There are moments in our history that call for bold change. This is one of them.
On virtually every issue of importance, the playing field is tilted toward powerful special interests and against ordinary Americans.
The playing field is tilted for three reasons. First, over the last eight years, the problem of money in politics has gone from bad to worse, as the Supreme Court’s decision in the Citizens United case unleashed unlimited corporate money in politics. Second, in this information age, corporations and the government control huge amounts of information about individuals and their private lives and data breaches are a near-daily occurrence. Finally, gerrymandering and voter suppression have gotten out of control in recent years.
To level the playing field, we need to upgrade the Constitution for the 21st century. We need “Democracy 2.0.”
Democracy 2.0 is a platform of three amendments to the U.S. Constitution:
First, a campaign finance reform amendment that overturns Citizens United and makes clear that corporations aren’t people and money isn’t speech.
Second, a privacy amendment that guarantees every individual a right to privacy in their personal information and private lives.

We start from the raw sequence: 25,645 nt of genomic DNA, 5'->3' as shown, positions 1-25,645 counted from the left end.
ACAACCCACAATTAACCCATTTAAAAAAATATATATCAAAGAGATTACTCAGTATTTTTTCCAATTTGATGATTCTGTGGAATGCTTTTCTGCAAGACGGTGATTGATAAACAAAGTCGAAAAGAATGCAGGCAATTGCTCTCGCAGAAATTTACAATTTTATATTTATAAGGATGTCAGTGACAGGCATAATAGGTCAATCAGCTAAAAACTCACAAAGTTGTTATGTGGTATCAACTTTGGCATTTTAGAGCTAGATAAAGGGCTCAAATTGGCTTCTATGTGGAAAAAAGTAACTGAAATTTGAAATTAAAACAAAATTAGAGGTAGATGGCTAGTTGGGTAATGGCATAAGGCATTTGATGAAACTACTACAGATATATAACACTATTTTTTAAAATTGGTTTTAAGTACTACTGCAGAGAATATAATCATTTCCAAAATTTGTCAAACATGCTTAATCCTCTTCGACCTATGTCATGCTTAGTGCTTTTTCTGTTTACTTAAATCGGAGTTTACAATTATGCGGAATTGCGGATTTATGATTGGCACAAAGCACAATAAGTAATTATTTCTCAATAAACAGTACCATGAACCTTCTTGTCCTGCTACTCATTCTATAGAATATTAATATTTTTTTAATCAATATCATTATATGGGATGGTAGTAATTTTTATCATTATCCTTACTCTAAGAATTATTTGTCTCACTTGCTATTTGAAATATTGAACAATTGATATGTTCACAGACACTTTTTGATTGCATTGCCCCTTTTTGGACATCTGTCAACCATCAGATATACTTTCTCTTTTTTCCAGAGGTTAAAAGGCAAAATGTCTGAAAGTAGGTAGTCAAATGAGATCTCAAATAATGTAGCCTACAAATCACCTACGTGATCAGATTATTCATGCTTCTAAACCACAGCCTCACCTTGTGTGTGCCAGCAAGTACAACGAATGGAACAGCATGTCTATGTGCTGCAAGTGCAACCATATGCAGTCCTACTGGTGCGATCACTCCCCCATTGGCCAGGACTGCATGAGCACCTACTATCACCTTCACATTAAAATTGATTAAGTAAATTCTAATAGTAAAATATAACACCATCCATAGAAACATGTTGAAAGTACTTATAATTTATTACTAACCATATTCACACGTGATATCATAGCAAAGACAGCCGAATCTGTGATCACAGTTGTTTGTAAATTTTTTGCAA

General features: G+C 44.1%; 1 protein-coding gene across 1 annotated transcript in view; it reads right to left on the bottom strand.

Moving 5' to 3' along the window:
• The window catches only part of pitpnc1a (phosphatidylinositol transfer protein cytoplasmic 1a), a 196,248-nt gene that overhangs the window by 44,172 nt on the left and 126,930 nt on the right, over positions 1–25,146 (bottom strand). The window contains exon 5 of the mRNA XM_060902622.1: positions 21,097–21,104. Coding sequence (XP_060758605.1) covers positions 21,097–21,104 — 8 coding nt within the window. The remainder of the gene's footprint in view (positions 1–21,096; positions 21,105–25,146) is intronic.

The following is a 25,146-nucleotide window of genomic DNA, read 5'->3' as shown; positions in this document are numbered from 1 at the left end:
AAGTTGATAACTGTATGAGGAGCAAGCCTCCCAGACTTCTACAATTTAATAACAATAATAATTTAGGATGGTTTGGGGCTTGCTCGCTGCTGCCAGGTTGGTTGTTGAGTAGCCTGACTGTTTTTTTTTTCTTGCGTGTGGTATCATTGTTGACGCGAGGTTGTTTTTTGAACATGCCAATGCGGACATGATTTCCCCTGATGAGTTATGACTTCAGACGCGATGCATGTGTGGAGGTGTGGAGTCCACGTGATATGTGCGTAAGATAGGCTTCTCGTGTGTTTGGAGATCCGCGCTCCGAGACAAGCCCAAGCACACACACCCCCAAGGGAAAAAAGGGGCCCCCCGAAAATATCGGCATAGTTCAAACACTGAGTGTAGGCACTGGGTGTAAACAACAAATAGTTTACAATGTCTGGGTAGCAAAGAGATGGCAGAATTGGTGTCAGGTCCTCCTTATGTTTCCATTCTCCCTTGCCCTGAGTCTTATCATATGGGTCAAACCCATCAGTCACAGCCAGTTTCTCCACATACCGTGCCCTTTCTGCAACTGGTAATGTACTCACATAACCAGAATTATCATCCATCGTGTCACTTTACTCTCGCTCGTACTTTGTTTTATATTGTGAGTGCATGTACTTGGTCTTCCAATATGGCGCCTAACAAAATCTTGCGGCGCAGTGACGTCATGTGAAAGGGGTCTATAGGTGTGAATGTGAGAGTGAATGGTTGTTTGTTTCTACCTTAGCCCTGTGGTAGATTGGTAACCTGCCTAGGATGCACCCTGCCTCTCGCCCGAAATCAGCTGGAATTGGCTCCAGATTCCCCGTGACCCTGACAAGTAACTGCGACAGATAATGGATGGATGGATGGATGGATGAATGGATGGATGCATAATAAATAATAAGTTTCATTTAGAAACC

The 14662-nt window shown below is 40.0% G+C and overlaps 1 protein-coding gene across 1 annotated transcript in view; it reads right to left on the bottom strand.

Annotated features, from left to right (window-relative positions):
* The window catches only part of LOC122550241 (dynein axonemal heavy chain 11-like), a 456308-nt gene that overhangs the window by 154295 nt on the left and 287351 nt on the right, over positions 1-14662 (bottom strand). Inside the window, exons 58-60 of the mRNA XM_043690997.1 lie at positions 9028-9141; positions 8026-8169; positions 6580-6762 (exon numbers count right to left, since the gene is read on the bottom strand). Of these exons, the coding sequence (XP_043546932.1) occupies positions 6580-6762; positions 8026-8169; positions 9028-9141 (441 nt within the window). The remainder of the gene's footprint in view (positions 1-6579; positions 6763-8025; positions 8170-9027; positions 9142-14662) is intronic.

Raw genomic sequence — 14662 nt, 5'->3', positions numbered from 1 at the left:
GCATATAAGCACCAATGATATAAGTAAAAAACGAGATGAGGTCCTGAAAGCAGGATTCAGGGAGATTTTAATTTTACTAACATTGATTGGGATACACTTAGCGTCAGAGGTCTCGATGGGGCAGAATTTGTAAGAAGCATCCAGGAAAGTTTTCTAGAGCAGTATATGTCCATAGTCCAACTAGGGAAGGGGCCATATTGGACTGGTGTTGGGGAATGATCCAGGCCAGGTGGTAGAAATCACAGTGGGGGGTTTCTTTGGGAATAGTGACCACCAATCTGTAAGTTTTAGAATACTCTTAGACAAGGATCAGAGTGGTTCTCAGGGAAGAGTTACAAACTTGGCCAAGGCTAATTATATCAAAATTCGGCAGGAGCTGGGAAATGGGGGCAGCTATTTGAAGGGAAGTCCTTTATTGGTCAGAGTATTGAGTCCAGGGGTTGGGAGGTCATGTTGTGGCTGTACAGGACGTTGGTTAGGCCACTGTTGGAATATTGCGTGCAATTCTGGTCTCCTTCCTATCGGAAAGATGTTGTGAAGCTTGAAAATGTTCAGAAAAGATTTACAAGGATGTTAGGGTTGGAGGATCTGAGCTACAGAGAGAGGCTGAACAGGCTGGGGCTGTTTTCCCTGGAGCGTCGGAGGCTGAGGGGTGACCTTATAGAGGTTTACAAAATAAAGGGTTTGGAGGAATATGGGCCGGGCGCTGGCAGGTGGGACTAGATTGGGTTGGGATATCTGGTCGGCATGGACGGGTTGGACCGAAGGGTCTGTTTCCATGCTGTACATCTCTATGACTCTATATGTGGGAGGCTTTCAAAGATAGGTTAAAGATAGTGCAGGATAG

Finally, a new voting rights amendment that guarantees every citizen has the right to vote, without interference from partisan gerrymandering or voter suppression tactics.
This isn’t an outlandish idea. At critical moments in our history, we have amended the Constitution to keep America’s promise — of opportunity, justice, and fair political participation — for all Americans.
Just a few years after our country was founded, we passed the Bill of Rights to guarantee freedom of speech, freedom of religion, and more. In the aftermath of the Civil War, we passed amendments to outlaw slavery, guarantee birthright citizenship, ensure equal protection of the laws, and prohibit racial discrimination in voting. A hundred years ago, we amended the Constitution to allow for direct election of Senators and guarantee women the right to vote. And during the civil rights era, we abolished poll taxes and lowered the voting age to 18.
At each turn, our predecessors took important steps to extend America’s promise to more Americans. We are at one of those moments today: our nation faces pressing challenges which threaten to undermine its promise of opportunity and equality.
Our Constitution isn’t perfect, but it embodies America’s promise of opportunity and equality. By upgrading the Constitution, we can level the playing field and keep America’s promise for all Americans.